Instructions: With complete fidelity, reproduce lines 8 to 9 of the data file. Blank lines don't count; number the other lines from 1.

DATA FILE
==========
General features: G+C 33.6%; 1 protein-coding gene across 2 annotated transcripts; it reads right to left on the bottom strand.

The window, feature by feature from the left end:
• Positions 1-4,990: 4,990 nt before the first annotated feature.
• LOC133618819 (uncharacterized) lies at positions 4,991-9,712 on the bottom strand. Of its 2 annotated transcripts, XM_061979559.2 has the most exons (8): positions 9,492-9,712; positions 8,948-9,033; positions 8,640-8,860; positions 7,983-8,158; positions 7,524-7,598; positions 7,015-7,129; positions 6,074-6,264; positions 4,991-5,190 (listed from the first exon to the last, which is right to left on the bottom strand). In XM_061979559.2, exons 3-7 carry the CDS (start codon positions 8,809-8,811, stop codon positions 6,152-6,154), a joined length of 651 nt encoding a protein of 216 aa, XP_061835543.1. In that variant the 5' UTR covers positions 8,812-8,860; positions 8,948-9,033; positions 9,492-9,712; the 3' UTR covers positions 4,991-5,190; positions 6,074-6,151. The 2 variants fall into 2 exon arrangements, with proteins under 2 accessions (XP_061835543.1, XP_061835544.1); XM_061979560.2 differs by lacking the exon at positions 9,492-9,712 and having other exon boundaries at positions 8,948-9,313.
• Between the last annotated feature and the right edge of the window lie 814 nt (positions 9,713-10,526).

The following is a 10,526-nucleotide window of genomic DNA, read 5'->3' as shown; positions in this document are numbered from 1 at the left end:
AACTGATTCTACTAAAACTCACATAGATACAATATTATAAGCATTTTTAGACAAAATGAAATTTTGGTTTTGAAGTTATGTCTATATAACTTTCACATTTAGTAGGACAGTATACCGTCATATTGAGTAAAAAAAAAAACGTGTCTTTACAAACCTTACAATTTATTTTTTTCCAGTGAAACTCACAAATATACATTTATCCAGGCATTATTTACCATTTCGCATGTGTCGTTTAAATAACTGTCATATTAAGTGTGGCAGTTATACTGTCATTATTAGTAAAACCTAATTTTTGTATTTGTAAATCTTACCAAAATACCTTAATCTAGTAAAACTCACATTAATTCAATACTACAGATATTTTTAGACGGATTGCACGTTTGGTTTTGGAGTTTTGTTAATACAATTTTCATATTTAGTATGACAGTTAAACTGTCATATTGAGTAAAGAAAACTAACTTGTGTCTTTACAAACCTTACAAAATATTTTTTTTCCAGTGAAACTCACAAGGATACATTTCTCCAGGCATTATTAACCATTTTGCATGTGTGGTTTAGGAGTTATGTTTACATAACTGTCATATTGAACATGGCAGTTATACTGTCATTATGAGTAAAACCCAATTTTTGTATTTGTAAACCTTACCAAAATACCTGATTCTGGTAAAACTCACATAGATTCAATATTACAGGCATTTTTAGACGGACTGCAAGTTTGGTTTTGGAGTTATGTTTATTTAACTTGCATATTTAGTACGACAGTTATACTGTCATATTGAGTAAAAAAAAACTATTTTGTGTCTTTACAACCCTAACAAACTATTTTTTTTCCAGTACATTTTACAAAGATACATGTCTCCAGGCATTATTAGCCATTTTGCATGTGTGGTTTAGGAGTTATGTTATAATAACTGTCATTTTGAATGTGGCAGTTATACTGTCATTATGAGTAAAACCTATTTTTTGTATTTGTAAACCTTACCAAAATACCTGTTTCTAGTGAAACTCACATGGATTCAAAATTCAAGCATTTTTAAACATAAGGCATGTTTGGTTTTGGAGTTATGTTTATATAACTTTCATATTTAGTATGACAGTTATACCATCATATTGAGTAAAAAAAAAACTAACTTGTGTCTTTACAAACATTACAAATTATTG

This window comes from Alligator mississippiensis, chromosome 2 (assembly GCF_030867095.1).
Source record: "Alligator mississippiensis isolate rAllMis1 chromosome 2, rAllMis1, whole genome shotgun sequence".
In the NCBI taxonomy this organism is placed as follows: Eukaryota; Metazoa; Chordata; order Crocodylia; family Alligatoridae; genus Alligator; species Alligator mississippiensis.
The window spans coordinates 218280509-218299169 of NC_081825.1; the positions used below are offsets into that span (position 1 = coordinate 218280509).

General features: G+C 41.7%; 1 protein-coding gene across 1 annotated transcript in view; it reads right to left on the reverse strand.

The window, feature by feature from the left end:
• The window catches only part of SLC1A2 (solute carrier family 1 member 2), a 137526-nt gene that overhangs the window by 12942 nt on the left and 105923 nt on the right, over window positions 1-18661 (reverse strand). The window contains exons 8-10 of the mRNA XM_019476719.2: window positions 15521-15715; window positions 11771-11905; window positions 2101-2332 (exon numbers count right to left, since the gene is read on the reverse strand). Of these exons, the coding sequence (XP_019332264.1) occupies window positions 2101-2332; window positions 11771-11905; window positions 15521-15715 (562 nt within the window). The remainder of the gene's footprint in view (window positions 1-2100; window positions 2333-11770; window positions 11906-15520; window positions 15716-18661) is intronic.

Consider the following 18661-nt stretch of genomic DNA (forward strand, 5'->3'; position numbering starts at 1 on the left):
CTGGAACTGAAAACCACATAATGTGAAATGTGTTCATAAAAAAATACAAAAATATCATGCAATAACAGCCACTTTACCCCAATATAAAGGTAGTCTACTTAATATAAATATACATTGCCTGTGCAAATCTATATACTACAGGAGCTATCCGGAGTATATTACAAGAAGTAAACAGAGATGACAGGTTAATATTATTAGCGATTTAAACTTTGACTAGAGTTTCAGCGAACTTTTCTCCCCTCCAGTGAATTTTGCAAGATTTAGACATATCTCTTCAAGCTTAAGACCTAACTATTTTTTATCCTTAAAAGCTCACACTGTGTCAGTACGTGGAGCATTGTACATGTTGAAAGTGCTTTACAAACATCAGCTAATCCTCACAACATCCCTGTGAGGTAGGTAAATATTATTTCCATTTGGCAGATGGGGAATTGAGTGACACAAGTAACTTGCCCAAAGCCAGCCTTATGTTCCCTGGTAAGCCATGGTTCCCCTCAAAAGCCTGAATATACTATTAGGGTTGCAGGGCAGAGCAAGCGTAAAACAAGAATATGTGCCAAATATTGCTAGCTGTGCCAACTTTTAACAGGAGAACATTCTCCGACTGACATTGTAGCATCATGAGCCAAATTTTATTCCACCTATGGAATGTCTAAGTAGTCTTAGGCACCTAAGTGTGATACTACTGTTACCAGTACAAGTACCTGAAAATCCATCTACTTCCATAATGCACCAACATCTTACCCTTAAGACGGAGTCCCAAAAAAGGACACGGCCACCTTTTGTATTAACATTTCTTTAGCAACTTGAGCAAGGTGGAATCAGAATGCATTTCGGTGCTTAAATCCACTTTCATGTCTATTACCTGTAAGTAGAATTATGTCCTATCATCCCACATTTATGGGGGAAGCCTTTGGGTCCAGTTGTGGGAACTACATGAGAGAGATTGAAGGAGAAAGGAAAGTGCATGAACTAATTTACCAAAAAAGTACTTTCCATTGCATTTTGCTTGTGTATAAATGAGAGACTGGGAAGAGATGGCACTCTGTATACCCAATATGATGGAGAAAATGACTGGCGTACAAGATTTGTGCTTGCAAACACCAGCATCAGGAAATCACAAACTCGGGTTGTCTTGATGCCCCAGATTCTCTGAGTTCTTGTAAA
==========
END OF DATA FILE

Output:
This window comes from Alligator mississippiensis, chromosome 2 (assembly GCF_030867095.1).
Source record: "Alligator mississippiensis isolate rAllMis1 chromosome 2, rAllMis1, whole genome shotgun sequence".